Last Updated on 3rd January 2021 by Sophie Nadeau
If you’ve ever been to Paris, then no doubt you’ll be familiar with the sumptuous interior of the Sacré-Coeur Basilica, stained glass of Sainte Chapelle, and, of course, the flying buttresses of Notre Dame Cathedral. These are all Roman Catholic churches but there are also several Protestant churches dotted across the French capital. One of these is the Temple protestant de l’Oratoire du Louvre! Here’s how to visit, as well as a brief history.
Situated a stone’s throw away from the Louvre, along the ever-so-iconic rue de Rivoli (which since 2020 has been reserved only for taxis, public transport, and bicycles and is closed to private cars), the Oratory Church of the Louvre can be found between rue de Rivoli and rue Saint Honoré. Please note that, in French, the church is known as Église réformée de l’Oratoire du Louvre.
A brief history of the Temple Protestant de l’Oratoire du Louvre
Constructed atop of ancient walls from Philippe Auguste (some of the vestiges of which can be seen in the Latin Quarter today), the beginnings of the church were rather humble. You see, in 1616, a man by the name of Father Pierre Bérulle purchased a townhouse in the centre of Paris and constructed a small chapel on site.
Soon enough, the chapel had attracted enough worshippers that the space had become too small. A larger church space was commissioned and the ensuing ecclesiastical building was thus designed by Clément Métezeau and Jacques Lemercier in the 17th-century. Among other accolades, Lemercier is credited as being one of the foremost architects in the sumptuous Palais-Royal.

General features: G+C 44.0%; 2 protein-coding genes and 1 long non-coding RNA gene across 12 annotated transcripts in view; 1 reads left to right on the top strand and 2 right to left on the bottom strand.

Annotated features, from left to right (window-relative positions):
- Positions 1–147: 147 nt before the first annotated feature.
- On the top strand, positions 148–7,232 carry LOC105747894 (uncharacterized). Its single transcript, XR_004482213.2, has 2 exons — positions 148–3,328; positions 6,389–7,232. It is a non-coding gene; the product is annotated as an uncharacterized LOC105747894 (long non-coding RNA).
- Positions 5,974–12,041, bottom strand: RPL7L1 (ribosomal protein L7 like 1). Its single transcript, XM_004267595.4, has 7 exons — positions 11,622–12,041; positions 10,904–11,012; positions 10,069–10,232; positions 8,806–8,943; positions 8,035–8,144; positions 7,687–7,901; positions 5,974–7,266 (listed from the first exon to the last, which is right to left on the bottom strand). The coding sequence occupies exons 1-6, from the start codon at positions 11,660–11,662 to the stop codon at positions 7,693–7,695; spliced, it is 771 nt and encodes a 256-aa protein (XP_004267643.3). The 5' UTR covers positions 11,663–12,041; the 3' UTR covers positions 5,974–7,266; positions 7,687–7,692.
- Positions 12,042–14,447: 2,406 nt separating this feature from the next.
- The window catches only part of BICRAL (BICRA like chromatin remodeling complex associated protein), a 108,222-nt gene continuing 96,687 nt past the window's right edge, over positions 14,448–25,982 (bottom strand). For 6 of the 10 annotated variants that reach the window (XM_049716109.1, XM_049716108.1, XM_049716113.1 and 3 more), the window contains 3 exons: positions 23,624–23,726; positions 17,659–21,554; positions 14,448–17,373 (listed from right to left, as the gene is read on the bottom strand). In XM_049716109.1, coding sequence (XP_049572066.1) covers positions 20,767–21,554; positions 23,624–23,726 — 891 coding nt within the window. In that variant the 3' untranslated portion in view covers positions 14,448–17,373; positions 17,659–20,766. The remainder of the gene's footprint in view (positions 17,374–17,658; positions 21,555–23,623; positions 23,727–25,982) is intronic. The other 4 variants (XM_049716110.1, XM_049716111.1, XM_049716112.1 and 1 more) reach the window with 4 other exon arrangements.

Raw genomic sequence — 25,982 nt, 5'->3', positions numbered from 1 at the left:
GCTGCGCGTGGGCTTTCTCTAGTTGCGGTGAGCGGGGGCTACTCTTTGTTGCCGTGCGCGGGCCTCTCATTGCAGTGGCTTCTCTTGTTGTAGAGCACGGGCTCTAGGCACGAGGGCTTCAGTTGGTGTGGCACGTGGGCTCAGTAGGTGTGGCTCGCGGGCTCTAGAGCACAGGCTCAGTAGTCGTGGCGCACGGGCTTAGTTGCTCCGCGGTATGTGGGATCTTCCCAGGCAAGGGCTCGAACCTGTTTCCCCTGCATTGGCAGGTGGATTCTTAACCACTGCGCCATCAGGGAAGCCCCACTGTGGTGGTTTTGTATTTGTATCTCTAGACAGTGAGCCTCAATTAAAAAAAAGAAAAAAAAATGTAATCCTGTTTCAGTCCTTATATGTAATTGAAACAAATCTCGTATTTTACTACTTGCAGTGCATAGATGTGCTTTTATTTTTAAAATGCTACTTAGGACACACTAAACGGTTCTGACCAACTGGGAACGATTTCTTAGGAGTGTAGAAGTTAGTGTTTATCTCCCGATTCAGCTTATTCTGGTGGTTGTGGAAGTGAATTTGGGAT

Rather interestingly, when the church was founded, it was incorporated into the French branch of the Oratory of Saint Philip Neri, which is actually a Catholic branch of Christianity. In 1623, the church was appointed to be the Royal Chapel of the nearby Louvre Palace (what is now the iconic Louvre Museum started out in life as a royal residence), even though construction of the church had not yet been completed.
So important was the ecclesiastical building, that it was the place where both the funerals of Cardinal Richelieu (the very same man as in the Three Musketeers) and Louis XIII took place. Though the chapel was used to hold services, work on the building was halted in 1625 and did not resume until 1740, with the works only being completed in 1745.
During the French Revolution, the church was suppressed, meaning that it was closed for worship, with its interior stripped of anything valuable and looted. Napoleon gifted the church to the Protestant congregation of Saint-Louis-du-Louvre in 1811 and it has been used as a Protestant church ever since.
How to Visit the Temple Protestant de l’Oratoire du Louvre
Though there are plenty of other churches in Paris which are more visually appealing, the protestant church along rue de Rivoli remains well worth a visit thanks to the simple fact that it’s one of the few Christian Protestant places of worship in a city which seems as if it has a Catholic Christian church on almost every corner.
The church is seldom open to the public and one of the only times you’ll be able to visit freely for yourself is by heading to the ecclesiastical building during European Heritage Days (which is typically during a weekend mid-September in Paris).
The only other times that the church are open is for a weekly church service on a Sunday, as well as during various times for classical music concerts. Though the church is free to visit for services and on European Heritage Days, the price of classical music concerts held at the church varies.